• Concept of citizen rather than a subject
        • Freedom of citizens/individual liberty
        • Concepts of human rights
        • Politics as a shared endeavor
        • Free market /enterprise concepts
        • Limits on arbitrary power (Becket and Magna Carta )
    • 9. Areas of Intersection
      • How did the West grow rich?
      • Where did the Western sense of “self” come from?
      • What happened to the Western soul?
    • 10. How the West Grew Rich
      • Transformative mechanisms present in West, but…
      • Real story of move from poverty to wealth starts in 14 th century, with breakdown of feudalism…
    • 11. How Did Distinctive Institutions Arise?
      • Free markets
      • Private property
      • Money and banking
      • Insurance/risk calculation and management
      • Freedom to organize economic enterprises
    • 12. How Did System for Generating Growth and Wealth Arise?
      • Non-economic factors
        • Demographics
        • Urbanization
        • Political approaches
          • Government involvements
            • Legal systems/protections
            • Subsidies/tariffs
            • Currency
            • Education
            • Transport systems
          • Laissez-faire
    • 13. How Did System for Generating Growth and Wealth Arise?
      • Organizational factors
        • Hierarchical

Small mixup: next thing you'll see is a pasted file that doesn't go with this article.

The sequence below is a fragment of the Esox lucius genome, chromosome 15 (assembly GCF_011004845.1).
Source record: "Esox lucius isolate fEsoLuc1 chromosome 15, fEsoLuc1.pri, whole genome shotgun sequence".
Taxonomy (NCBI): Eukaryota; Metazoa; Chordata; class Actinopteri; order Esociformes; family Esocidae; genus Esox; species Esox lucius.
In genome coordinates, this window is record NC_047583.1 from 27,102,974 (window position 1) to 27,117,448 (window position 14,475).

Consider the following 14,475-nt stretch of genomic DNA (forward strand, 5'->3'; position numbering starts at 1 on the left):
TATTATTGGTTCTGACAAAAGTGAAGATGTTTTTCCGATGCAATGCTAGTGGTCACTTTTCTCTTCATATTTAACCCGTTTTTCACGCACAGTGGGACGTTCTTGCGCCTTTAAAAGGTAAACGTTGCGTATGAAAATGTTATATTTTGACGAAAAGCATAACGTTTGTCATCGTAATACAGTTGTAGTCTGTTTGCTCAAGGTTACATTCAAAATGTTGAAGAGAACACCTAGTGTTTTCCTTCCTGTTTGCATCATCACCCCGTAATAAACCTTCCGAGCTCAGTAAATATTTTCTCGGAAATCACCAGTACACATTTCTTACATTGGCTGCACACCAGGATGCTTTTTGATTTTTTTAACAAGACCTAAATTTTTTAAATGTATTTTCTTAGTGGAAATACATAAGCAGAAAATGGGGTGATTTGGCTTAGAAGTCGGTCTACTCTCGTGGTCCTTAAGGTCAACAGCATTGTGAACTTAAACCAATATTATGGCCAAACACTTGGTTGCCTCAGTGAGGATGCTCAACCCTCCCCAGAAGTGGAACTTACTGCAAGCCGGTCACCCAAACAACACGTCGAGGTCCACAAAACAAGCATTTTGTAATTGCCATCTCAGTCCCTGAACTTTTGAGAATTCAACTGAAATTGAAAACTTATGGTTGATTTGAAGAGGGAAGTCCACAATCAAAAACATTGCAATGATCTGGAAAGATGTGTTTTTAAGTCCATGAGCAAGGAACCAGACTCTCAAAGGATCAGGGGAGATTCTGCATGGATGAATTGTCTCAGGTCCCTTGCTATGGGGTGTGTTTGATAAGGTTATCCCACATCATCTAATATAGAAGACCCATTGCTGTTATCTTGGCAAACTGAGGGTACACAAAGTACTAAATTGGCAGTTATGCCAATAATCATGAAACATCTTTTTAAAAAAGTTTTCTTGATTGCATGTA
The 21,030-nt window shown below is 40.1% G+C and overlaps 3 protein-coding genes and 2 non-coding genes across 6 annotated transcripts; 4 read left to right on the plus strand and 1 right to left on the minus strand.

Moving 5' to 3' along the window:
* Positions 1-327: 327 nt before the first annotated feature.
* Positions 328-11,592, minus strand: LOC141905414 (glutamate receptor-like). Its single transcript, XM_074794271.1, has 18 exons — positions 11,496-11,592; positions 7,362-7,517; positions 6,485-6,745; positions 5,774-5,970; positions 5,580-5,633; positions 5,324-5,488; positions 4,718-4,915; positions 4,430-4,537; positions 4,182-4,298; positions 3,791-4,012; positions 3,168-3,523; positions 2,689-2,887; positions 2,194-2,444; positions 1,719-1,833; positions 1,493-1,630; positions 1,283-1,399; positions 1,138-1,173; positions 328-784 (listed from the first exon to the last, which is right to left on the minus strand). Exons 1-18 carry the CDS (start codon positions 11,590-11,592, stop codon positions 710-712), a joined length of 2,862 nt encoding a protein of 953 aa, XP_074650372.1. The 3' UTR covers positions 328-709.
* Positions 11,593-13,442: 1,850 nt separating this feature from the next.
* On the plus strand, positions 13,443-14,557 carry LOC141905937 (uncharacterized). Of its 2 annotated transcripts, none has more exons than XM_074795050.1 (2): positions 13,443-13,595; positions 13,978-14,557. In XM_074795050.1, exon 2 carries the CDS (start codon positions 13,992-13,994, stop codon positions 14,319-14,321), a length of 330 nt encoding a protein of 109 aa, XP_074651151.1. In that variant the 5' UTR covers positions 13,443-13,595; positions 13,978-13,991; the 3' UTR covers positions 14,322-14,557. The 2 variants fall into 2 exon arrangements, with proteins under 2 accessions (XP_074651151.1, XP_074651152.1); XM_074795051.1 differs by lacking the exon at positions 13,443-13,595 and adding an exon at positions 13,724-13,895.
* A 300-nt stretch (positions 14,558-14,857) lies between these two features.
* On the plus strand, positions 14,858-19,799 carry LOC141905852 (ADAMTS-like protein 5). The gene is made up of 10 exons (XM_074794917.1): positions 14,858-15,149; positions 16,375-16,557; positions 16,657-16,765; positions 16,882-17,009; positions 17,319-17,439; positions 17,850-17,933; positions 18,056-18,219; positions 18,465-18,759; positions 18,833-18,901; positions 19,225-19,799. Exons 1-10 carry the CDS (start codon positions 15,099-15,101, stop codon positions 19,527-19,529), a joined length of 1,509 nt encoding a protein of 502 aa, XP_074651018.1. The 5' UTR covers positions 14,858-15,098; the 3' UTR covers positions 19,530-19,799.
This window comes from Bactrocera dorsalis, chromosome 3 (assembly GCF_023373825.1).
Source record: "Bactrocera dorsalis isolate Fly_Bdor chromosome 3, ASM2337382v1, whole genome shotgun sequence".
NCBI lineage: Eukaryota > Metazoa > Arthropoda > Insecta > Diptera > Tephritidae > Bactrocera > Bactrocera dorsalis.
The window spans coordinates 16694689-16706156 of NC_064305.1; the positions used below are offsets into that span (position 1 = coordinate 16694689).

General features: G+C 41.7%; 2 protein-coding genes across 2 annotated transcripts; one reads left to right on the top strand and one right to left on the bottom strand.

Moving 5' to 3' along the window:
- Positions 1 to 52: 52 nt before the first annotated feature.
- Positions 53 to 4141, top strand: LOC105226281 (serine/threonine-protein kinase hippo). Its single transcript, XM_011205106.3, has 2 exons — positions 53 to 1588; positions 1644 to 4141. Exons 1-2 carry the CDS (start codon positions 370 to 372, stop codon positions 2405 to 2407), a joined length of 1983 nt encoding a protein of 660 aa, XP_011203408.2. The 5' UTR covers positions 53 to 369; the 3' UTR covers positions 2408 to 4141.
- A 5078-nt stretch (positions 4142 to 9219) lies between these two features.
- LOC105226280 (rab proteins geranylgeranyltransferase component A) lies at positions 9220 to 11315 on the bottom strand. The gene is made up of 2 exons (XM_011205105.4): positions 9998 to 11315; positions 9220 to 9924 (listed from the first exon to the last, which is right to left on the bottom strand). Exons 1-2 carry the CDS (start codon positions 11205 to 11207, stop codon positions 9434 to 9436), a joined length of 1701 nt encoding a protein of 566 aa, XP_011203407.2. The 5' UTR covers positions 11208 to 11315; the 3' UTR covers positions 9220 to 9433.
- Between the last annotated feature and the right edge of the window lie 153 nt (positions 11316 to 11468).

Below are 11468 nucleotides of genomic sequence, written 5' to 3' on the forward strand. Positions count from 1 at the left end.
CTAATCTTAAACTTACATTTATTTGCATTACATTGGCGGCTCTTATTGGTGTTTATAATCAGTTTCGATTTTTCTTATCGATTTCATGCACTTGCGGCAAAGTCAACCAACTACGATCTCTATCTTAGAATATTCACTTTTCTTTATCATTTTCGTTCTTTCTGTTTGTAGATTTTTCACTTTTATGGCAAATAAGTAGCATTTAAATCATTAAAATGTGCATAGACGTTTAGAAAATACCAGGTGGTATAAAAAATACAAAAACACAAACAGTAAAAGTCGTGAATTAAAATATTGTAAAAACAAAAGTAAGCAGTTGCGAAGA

• Market/non-hierarchical
        • Manorial
        • Science
    • 14. Are Western Economic Systems “Capitalist”?
      • Dominant features:
        • Pragmatism
        • Lack of ideological commitment to principles other than efficiency/survivability
      • Capitalism is a term of convenience
    • 15. From Poverty to Wealth
      • From:
      • Death
      • Famine/malnutrition
      • Plague/disease
      • Illiteracy, ignorance, and superstition
      • Limited horizons
      • Crowding
      • Limited choices
      • To:
      • Longer life expectancy
      • Improved nutrition
      • Better health and living conditions
      • Literacy and education
      • Variety of experience
      • Privacy
      • Personal choice
    • 16. Possible Mechanisms
      • Science and invention
      • Natural resources
      • Psychology
      • Luck
      • Misconduct
      • Inequalities of income and wealth
      • Exploitation
      • Imperialism
      • Slavery
    • 17. Deep Mechanism
      • Institutional mechanism built deep into structure of Western economies, continuously seeking out and adopting growth-inducing changes.